Office dynamics can be difficult and it is easy to overstep your boundaries without thinking. The mantra of think before you speak holds true. What you say is a reflection of who you are and in an ecosystem like the office, bad things tend to get around faster than good. Here are 5 things that you should never say at the office.
1. “That’s not my Job”
This is a very common thing that can get blurted out in the heat of the moment when your boss assigns you one too many tasks or when a coworker once again tries to throw you under the bus. Play this one carefully. If it’s your boss, you should never say that as you come across as a terrible team player. If you are genuinely swamped, a better approach could be to list your current tasks and ask your boss which you should prioritize. This demonstrates that you have a lot on your plate and you are not just shirking responsibility.
If it’s a co-worker, it would depend on your assessment of the situation. We are ultimately codependent on our colleagues, and helping someone out can pay back in the long-term. Where you can, you could use your discretion to take on others’ responsibilities. However, if someone is trying to take advantage of you, you could decline in a firm but polite manner.
Doing things outside of your perceived job scope can benefit you. You learn by doing. You might find a new niche, or by doing things outside your normal job scope, you could interact with new colleagues or bosses from another department and build new network contacts for yourself.
2. “I got so wasted last night”
It is tempting to complain or overshare about your personal life at the workplace, especially if you think it is just harmless banter with your colleagues. However, this is still work. Being professional is important and you don’t want to create a negative impression of yourself unknowingly. The same goes to personal problems or health issues. The office is much smaller than you think and word gets around.
3. “I’m the only one who does any work around here”
This one hurts both ways. First, nobody hearing this will be pleased to hear it. Be it your bosses or colleagues, it just makes you seem petty. Second, this doesn’t help to resolve your problem if it actually exists. If you are having issues with workload and incompetent colleagues, have a deep think and work towards actual solutions. Raise this to your bosses in a non-confrontational manner, perhaps subtly when he/she inevitably asks about the progress of a certain task.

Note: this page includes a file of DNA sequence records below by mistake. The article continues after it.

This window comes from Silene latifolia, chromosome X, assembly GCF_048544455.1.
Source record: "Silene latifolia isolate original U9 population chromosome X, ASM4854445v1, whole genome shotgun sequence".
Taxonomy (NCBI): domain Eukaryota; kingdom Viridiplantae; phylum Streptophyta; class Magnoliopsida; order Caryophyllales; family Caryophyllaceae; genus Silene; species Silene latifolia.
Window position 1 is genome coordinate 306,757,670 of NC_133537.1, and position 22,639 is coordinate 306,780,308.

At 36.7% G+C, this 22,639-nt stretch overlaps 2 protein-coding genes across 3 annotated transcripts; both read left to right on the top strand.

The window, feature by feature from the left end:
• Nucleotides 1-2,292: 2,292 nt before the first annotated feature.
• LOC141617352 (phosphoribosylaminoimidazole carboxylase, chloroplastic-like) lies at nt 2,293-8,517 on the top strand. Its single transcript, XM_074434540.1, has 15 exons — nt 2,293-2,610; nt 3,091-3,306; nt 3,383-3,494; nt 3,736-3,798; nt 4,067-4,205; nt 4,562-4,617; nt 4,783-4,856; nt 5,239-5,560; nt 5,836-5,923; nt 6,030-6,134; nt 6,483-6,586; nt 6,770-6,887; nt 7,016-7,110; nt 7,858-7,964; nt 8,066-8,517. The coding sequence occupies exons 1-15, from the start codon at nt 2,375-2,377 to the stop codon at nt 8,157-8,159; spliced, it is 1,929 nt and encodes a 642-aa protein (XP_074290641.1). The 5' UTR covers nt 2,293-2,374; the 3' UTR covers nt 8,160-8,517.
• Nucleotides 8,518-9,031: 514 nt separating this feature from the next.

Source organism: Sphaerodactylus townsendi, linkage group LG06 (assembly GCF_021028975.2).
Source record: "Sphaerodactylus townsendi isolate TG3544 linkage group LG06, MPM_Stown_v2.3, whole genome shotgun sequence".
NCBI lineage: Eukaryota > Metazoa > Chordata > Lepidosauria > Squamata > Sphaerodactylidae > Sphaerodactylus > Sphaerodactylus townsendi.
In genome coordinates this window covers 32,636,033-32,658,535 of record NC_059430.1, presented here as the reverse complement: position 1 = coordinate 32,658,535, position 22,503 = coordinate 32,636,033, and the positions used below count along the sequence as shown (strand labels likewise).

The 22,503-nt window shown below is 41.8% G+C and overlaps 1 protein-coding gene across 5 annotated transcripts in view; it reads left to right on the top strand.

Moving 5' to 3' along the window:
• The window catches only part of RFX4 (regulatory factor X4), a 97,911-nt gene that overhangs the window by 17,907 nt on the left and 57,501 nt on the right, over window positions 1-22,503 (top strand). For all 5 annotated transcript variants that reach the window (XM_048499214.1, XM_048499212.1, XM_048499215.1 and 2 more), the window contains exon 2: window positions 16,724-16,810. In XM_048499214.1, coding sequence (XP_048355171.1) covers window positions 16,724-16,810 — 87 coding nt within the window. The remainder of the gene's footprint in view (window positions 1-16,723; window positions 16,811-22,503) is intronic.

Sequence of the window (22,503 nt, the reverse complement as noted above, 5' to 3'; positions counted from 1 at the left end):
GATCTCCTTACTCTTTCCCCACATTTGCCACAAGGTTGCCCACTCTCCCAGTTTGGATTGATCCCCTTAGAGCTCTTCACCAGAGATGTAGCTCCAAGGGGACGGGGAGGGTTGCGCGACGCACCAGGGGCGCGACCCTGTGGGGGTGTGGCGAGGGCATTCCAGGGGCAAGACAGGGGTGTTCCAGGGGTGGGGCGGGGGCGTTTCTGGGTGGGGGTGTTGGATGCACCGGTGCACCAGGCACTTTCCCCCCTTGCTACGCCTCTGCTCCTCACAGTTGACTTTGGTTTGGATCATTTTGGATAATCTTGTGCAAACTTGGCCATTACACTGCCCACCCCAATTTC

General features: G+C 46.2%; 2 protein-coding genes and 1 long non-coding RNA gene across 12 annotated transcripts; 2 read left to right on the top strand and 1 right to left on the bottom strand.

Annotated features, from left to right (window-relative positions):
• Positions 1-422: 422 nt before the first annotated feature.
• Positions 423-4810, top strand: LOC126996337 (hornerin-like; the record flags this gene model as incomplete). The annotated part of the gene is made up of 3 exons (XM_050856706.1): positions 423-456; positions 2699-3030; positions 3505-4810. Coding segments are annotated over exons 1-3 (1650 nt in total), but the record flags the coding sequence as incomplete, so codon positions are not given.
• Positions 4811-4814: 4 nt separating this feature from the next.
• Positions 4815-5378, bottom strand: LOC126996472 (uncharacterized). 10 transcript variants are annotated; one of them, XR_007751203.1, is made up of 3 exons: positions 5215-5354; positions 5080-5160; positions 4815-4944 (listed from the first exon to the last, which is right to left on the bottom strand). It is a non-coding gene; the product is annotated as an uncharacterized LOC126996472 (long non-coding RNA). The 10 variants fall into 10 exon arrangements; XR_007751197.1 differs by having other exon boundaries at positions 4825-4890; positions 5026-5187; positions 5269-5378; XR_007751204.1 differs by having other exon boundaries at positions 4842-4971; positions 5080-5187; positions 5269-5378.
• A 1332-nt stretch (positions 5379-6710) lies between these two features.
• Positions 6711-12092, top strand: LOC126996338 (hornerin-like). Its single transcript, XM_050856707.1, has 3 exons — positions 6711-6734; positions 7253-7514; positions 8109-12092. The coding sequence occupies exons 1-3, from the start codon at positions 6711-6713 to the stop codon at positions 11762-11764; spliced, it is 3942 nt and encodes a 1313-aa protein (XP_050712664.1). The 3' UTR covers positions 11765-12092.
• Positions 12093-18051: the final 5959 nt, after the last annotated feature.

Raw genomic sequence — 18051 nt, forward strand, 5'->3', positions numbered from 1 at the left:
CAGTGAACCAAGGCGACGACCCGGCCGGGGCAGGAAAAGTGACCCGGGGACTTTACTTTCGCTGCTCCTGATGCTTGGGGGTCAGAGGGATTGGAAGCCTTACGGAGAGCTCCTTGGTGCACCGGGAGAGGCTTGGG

Additionally, eat some humble pie and think carefully if your colleagues really are slacking. Re-examine your assumptions and throw away your judgment. They may be contributing in ways unseen to you, or they are somehow finding a more efficient way to work.
4. “He doesn’t deserve the promotion”
Like the previous example, this makes you look petty and a sore loser. Complaining about other people’s success will not help your own. Regardless of how undeserving you might feel this promotion may be, dwelling on it solves nothing. Instead, change your mindset and see if there is anything that you can learn from this colleague and if you can replicate his/her success on your own terms.
5. “You look very tired”
This one can be well-meaning, but if you think about it, what exactly is your purpose in pointing out that someone looks tired? If the person is tired, he/she already knows it and doesn’t need to be reminded. A more constructive approach would be to get him/her a cup of coffee or a snack and offer them a pick-me-up. This person will thank you for it.
On this topic, it bears pointing out that very often, comments on personal appearance will land you in hot water as people may get offended even if they don’t show it. Beyond unintentionally offending someone, you may also get answers that you did not expect, creating potentially very awkward situations. It is always wise to err on the side of caution and try your best never to make comments on others’ appearance.
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